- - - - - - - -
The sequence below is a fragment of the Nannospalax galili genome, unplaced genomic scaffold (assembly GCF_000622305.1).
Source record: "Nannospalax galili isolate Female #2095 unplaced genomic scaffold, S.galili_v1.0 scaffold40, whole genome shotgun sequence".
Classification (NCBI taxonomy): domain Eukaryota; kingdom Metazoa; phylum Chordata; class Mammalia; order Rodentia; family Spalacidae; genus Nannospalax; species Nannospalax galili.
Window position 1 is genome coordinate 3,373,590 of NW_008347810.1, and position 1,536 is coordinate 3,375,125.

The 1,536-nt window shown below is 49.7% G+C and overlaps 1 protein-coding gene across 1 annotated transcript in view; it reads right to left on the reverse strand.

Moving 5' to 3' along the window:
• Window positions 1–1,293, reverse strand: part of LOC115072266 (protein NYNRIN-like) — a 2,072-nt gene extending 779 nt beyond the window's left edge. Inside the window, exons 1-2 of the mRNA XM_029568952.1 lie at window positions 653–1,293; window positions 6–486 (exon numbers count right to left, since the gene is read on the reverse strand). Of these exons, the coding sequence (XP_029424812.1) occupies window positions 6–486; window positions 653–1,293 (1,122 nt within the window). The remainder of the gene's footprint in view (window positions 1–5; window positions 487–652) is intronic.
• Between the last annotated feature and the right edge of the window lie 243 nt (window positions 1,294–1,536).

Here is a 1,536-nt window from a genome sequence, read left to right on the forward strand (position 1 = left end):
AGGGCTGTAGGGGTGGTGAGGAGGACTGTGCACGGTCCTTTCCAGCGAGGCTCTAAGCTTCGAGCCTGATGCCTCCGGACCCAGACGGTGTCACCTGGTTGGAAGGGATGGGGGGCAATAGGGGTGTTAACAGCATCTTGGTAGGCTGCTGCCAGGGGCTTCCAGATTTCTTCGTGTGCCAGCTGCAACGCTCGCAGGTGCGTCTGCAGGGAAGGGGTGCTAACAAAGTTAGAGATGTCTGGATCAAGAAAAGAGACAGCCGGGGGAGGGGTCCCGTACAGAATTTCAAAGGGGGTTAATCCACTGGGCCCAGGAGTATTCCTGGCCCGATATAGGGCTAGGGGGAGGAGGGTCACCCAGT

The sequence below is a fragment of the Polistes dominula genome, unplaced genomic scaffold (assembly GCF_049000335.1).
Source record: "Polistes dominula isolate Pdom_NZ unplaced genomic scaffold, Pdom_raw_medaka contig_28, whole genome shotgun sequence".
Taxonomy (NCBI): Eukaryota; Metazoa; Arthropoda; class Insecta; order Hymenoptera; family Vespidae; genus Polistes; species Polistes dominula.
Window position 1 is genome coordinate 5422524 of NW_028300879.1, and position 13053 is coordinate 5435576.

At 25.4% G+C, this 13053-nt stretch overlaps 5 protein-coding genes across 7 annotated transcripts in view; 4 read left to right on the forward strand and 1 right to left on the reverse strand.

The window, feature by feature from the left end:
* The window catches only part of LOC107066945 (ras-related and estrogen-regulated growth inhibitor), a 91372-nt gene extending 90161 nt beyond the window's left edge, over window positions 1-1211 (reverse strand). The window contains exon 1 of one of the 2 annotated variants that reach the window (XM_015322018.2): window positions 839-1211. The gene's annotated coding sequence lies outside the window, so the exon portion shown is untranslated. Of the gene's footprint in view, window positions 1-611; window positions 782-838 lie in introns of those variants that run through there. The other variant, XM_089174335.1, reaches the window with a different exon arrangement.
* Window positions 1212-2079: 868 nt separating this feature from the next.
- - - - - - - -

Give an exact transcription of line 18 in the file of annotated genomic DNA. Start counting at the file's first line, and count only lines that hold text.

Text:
* Window positions 1212-2079: 868 nt separating this feature from the next.